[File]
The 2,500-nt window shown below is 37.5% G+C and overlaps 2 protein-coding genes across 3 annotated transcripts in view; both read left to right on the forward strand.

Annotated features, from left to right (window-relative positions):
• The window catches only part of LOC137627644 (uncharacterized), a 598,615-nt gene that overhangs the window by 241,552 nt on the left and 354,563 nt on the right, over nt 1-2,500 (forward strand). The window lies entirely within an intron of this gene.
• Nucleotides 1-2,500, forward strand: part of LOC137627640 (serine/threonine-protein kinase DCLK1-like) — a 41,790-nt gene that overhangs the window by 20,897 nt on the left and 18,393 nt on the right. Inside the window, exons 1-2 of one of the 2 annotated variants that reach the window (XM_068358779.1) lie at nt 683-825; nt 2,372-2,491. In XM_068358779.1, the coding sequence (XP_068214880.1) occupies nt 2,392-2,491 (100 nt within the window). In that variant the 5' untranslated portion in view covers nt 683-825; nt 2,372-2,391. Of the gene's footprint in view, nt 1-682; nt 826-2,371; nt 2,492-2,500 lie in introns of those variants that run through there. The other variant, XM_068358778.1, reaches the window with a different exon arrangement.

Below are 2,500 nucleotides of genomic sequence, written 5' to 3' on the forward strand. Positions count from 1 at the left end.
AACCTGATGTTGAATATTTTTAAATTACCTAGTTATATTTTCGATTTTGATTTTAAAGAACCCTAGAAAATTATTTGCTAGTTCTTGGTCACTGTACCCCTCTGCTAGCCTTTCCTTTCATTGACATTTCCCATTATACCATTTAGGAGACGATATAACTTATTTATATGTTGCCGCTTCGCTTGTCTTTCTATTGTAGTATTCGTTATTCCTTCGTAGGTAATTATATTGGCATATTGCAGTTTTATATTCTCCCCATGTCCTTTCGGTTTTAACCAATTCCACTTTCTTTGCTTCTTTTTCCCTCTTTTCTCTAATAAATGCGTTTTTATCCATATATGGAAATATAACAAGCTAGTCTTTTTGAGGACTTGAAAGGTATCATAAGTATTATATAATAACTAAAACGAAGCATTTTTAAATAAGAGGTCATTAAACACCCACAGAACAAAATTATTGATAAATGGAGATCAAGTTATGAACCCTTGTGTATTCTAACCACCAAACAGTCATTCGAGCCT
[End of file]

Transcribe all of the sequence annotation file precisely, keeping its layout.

The 2,500-nt window shown below is 37.5% G+C and overlaps 2 protein-coding genes across 3 annotated transcripts in view; both read left to right on the forward strand.

Annotated features, from left to right (window-relative positions):
• The window catches only part of LOC137627644 (uncharacterized), a 598,615-nt gene that overhangs the window by 241,552 nt on the left and 354,563 nt on the right, over nt 1-2,500 (forward strand). The window lies entirely within an intron of this gene.
• Nucleotides 1-2,500, forward strand: part of LOC137627640 (serine/threonine-protein kinase DCLK1-like) — a 41,790-nt gene that overhangs the window by 20,897 nt on the left and 18,393 nt on the right. Inside the window, exons 1-2 of one of the 2 annotated variants that reach the window (XM_068358779.1) lie at nt 683-825; nt 2,372-2,491. In XM_068358779.1, the coding sequence (XP_068214880.1) occupies nt 2,392-2,491 (100 nt within the window). In that variant the 5' untranslated portion in view covers nt 683-825; nt 2,372-2,391. Of the gene's footprint in view, nt 1-682; nt 826-2,371; nt 2,492-2,500 lie in introns of those variants that run through there. The other variant, XM_068358778.1, reaches the window with a different exon arrangement.

Below are 2,500 nucleotides of genomic sequence, written 5' to 3' on the forward strand. Positions count from 1 at the left end.
AACCTGATGTTGAATATTTTTAAATTACCTAGTTATATTTTCGATTTTGATTTTAAAGAACCCTAGAAAATTATTTGCTAGTTCTTGGTCACTGTACCCCTCTGCTAGCCTTTCCTTTCATTGACATTTCCCATTATACCATTTAGGAGACGATATAACTTATTTATATGTTGCCGCTTCGCTTGTCTTTCTATTGTAGTATTCGTTATTCCTTCGTAGGTAATTATATTGGCATATTGCAGTTTTATATTCTCCCCATGTCCTTTCGGTTTTAACCAATTCCACTTTCTTTGCTTCTTTTTCCCTCTTTTCTCTAATAAATGCGTTTTTATCCATATATGGAAATATAACAAGCTAGTCTTTTTGAGGACTTGAAAGGTATCATAAGTATTATATAATAACTAAAACGAAGCATTTTTAAATAAGAGGTCATTAAACACCCACAGAACAAAATTATTGATAAATGGAGATCAAGTTATGAACCCTTGTGTATTCTAACCACCAAACAGTCATTCGAGCCT